NSN Unveils Its Kill List

Nokia Siemens has identified the areas it will focus on following its latest restructuring but has also listed what's surplus to requirements

Phil Harvey, Editor-in-Chief

November 23, 2011

1 Min Read
NSN Unveils Its Kill List

Nokia Networks , as part of its restructuring, says it will focus on mobile broadband, services and customer experience management. (See NSN to Cut 17,000 Staff and NSN to Restructure.)

7323.jpgBut what businesses might it exit?

Those details weren't divulged in NSN's press conference today but rather they were featured in an email from NSN CEO Rajeev Suri to the company's 74,000 employees worldwide. The email was cited by Mobile Europe, and NSN's spokesman confirmed to Light Reading that the note and its details were authentic.

Suri, in the memo, declared NSN may "exit or maintain" a wide range of businesses including "perfect voice (fixed-line VoIP), broadband access, WiMax, narrowband, carrier Ethernet, business support systems (BSS), and communications and entertainment solutions (CES)." Those businesses, Suri wrote, "will be targeted for exit (possibly through divestment) or put in maintenance mode."

NSN has already agreed to sell its microwave transport unit. (See DragonWave to Buy NSN Unit.)

"The big question is, can they really execute on a program like this while remaining a credible, reliable vendor to the operator community, especially in the fast-growing mobile broadband market?" asked Bengt Nordström, CEO of Northstream consulting firm. "Will operators believe that NSN can deliver … while they do this restructuring?"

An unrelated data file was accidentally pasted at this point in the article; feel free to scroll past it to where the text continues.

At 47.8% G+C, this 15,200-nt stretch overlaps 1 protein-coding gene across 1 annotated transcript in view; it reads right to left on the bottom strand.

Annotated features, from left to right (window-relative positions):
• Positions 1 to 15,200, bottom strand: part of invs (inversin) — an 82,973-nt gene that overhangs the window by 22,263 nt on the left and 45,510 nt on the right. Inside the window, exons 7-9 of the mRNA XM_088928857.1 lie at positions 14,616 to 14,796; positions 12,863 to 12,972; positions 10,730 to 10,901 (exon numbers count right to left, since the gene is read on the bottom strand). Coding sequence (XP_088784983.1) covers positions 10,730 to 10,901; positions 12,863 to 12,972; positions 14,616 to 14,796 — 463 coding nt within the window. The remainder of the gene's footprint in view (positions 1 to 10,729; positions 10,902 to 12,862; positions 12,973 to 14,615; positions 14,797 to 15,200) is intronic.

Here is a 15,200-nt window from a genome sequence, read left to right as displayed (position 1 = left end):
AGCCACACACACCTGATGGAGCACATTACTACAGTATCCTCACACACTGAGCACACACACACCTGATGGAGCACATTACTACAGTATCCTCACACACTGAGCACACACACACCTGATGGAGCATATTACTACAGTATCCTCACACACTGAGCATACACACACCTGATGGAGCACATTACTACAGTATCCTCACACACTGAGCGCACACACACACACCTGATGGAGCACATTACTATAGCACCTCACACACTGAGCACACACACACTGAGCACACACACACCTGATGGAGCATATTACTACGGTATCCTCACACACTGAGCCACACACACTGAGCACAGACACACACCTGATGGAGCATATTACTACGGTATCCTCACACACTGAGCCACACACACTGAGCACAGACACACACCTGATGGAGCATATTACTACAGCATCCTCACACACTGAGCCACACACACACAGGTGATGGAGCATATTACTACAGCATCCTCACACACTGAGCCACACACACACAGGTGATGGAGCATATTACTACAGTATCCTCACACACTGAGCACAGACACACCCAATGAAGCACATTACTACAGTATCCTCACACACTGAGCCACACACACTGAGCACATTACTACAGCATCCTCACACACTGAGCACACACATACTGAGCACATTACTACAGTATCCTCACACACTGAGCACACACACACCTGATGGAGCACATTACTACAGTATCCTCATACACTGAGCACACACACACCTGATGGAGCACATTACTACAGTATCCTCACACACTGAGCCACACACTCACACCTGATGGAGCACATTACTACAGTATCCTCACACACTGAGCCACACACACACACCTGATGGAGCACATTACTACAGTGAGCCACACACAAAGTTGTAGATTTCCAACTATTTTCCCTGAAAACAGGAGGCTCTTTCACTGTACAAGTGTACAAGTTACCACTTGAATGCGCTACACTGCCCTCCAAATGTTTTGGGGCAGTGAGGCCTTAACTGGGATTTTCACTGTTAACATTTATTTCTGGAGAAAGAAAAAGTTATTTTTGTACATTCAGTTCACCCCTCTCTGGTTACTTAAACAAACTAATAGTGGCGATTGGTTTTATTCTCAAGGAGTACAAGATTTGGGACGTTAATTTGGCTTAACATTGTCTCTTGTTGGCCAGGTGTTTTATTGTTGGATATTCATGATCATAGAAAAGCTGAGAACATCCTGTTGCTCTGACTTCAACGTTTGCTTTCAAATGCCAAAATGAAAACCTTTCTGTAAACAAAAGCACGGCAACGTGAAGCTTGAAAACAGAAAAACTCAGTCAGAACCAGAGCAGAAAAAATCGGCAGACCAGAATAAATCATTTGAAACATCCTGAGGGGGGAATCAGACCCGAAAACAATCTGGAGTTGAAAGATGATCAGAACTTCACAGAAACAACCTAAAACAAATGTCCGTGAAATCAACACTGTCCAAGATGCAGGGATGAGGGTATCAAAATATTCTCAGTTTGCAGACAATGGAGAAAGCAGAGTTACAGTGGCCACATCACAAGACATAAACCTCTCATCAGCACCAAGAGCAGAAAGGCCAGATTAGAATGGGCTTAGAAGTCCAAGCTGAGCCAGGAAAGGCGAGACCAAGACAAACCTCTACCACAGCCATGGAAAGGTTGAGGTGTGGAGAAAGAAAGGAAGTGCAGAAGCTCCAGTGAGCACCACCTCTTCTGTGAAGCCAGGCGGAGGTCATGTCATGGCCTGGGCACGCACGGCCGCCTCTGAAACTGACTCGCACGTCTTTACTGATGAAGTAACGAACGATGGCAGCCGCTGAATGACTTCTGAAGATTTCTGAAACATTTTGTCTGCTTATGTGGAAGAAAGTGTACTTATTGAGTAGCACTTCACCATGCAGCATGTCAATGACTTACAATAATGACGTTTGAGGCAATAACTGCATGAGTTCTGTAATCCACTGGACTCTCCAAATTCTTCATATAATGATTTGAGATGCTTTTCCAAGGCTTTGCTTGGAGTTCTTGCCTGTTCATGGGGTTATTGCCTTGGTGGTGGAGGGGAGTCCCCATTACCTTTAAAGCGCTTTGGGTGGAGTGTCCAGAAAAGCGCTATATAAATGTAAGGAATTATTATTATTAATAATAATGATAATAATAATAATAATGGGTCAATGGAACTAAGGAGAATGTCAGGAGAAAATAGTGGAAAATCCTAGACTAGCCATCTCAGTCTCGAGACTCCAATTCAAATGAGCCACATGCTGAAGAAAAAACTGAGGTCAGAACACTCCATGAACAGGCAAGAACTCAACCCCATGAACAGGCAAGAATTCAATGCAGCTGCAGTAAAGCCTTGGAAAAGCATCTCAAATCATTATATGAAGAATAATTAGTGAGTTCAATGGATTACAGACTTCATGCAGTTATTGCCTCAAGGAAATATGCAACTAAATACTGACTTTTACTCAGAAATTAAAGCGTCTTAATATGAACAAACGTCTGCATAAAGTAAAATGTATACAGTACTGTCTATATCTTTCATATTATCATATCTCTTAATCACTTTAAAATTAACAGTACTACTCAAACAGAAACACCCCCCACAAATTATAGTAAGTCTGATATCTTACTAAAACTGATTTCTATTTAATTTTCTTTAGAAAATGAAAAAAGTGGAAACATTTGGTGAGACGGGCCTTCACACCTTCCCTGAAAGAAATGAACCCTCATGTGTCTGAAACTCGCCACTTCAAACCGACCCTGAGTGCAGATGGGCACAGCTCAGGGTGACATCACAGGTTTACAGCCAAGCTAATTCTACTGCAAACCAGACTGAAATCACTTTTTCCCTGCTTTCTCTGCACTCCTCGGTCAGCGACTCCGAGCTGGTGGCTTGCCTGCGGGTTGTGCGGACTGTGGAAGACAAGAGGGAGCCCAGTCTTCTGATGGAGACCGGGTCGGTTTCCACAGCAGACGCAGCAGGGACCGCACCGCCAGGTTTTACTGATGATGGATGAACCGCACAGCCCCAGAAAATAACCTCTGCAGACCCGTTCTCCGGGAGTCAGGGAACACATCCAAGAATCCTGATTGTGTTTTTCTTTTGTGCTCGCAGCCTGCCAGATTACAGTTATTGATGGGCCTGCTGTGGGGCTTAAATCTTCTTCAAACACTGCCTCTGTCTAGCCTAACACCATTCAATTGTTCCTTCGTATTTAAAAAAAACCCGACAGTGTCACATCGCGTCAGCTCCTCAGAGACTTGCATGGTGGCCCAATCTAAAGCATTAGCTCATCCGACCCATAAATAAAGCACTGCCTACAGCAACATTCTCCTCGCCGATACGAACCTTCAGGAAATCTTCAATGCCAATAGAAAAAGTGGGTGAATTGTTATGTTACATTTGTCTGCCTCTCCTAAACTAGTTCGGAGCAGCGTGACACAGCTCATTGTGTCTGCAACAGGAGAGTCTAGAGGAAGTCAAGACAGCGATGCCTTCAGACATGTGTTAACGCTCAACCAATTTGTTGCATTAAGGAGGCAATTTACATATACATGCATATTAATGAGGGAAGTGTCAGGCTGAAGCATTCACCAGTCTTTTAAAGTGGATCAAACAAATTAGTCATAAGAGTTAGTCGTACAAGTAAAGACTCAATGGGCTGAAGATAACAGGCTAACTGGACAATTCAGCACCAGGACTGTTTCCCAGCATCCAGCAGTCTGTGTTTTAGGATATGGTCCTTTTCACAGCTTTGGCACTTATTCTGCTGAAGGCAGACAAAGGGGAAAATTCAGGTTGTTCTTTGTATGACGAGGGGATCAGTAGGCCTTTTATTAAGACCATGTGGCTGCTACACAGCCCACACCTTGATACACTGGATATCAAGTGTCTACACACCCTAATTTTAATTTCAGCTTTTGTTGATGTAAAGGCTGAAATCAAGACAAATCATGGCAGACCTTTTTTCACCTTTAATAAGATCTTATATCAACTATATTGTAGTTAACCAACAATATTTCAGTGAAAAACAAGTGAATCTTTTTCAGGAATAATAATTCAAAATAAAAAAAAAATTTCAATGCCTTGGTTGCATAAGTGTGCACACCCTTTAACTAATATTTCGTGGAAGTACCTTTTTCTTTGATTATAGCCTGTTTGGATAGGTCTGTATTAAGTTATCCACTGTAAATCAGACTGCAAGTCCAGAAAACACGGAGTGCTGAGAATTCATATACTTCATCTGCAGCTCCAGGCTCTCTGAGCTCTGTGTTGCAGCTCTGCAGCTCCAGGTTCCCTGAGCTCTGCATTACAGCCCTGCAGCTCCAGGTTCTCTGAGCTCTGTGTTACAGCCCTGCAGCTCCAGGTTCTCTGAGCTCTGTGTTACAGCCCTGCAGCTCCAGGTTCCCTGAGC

Nordström added that NSN has been "cutting costs for five or six years. That has not been sufficient. This is more of the same, but it is a much more drastic restructuring. … The numbers speak for themselves."

— Phil Harvey, Editor-in-Chief, Light Reading and Michelle Donegan, European Editor, Light Reading Mobile

About the Author(s)

Phil Harvey

Editor-in-Chief, Light Reading

Phil Harvey has been a Light Reading writer and editor for more than 18 years combined. He began his second tour as the site's chief editor in April 2020.

His interest in speed and scale means he often covers optical networking and the foundational technologies powering the modern Internet.

Harvey covered networking, Internet infrastructure and dot-com mania in the late 90s for Silicon Valley magazines like UPSIDE and Red Herring before joining Light Reading (for the first time) in late 2000.

After moving to the Republic of Texas, Harvey spent eight years as a contributing tech writer for D CEO magazine, producing columns about tech advances in everything from supercomputing to cellphone recycling.

Harvey is an avid photographer and camera collector – if you accept that compulsive shopping and "collecting" are the same.

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